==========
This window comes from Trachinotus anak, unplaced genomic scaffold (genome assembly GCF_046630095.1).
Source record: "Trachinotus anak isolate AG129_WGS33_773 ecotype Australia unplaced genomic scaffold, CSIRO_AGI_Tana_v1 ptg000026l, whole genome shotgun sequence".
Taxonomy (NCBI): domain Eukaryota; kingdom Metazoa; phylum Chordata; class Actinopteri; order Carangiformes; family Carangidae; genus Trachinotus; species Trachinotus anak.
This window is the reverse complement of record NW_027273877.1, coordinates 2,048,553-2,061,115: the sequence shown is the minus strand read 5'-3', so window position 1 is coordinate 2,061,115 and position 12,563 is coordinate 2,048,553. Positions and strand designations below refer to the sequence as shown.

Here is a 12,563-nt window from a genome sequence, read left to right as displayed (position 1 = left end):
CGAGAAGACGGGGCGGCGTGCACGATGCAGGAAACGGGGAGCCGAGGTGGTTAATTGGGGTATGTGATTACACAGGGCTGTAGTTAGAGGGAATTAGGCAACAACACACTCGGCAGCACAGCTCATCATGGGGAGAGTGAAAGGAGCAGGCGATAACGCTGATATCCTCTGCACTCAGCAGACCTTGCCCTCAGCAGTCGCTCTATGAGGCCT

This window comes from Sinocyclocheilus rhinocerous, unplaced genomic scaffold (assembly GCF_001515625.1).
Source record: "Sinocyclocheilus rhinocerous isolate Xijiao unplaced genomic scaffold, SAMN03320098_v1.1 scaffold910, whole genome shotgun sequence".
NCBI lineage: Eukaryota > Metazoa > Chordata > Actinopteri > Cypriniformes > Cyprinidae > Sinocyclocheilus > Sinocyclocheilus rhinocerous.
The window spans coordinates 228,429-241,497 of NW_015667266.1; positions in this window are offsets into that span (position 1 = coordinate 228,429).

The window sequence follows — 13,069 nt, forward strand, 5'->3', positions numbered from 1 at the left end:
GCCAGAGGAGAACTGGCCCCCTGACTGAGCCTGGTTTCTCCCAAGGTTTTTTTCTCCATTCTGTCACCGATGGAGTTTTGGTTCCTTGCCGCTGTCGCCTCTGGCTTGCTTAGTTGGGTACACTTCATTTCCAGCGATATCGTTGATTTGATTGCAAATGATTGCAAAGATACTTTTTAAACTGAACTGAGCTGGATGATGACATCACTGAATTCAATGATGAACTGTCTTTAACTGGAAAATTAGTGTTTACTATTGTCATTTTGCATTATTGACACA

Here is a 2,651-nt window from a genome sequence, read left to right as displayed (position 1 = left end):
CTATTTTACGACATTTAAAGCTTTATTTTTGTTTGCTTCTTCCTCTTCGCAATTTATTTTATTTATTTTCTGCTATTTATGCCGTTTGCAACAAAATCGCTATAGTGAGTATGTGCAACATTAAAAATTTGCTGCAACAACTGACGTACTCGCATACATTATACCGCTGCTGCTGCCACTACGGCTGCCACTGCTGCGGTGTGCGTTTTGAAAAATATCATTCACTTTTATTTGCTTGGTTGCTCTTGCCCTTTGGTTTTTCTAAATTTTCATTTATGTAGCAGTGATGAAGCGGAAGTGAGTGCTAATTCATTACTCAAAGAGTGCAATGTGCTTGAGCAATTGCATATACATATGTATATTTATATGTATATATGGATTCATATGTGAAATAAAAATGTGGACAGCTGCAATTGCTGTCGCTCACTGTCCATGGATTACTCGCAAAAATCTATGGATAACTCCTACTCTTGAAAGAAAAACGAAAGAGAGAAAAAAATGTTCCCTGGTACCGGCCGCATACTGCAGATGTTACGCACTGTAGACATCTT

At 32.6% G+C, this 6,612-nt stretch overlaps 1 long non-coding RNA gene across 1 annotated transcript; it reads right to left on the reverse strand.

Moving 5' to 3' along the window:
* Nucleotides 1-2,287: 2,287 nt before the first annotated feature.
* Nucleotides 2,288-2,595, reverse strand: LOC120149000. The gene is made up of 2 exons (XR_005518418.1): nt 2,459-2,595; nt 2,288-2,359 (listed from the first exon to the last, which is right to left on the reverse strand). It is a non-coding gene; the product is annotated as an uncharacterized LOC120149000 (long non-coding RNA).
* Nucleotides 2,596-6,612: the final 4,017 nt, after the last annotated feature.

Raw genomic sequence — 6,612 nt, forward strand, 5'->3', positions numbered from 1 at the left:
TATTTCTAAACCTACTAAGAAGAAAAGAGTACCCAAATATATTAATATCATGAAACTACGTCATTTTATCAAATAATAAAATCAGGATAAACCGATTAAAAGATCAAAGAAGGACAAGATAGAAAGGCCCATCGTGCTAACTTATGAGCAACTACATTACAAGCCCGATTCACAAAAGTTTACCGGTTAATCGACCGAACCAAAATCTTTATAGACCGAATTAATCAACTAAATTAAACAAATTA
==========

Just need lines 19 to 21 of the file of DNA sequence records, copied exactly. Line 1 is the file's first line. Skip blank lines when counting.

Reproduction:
* Nucleotides 2,596-6,612: the final 4,017 nt, after the last annotated feature.

Raw genomic sequence — 6,612 nt, forward strand, 5'->3', positions numbered from 1 at the left:
TATTTCTAAACCTACTAAGAAGAAAAGAGTACCCAAATATATTAATATCATGAAACTACGTCATTTTATCAAATAATAAAATCAGGATAAACCGATTAAAAGATCAAAGAAGGACAAGATAGAAAGGCCCATCGTGCTAACTTATGAGCAACTACATTACAAGCCCGATTCACAAAAGTTTACCGGTTAATCGACCGAACCAAAATCTTTATAGACCGAATTAATCAACTAAATTAAACAAATTA